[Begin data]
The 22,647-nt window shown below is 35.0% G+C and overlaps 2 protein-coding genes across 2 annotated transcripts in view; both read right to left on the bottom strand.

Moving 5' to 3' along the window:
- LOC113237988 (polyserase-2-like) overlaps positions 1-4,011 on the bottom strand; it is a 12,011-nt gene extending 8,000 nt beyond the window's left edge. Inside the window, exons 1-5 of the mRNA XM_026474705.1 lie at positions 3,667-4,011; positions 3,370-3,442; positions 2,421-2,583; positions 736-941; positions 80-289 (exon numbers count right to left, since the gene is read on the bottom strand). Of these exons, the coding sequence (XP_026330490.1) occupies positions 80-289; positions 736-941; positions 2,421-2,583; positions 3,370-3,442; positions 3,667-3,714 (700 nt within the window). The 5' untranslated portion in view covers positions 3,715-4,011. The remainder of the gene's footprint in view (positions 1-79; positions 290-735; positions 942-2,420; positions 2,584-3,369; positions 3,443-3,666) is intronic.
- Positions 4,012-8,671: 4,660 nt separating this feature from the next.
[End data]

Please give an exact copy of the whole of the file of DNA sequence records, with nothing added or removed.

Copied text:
The 22,647-nt window shown below is 35.0% G+C and overlaps 2 protein-coding genes across 2 annotated transcripts in view; both read right to left on the bottom strand.

Moving 5' to 3' along the window:
- LOC113237988 (polyserase-2-like) overlaps positions 1-4,011 on the bottom strand; it is a 12,011-nt gene extending 8,000 nt beyond the window's left edge. Inside the window, exons 1-5 of the mRNA XM_026474705.1 lie at positions 3,667-4,011; positions 3,370-3,442; positions 2,421-2,583; positions 736-941; positions 80-289 (exon numbers count right to left, since the gene is read on the bottom strand). Of these exons, the coding sequence (XP_026330490.1) occupies positions 80-289; positions 736-941; positions 2,421-2,583; positions 3,370-3,442; positions 3,667-3,714 (700 nt within the window). The 5' untranslated portion in view covers positions 3,715-4,011. The remainder of the gene's footprint in view (positions 1-79; positions 290-735; positions 942-2,420; positions 2,584-3,369; positions 3,443-3,666) is intronic.
- Positions 4,012-8,671: 4,660 nt separating this feature from the next.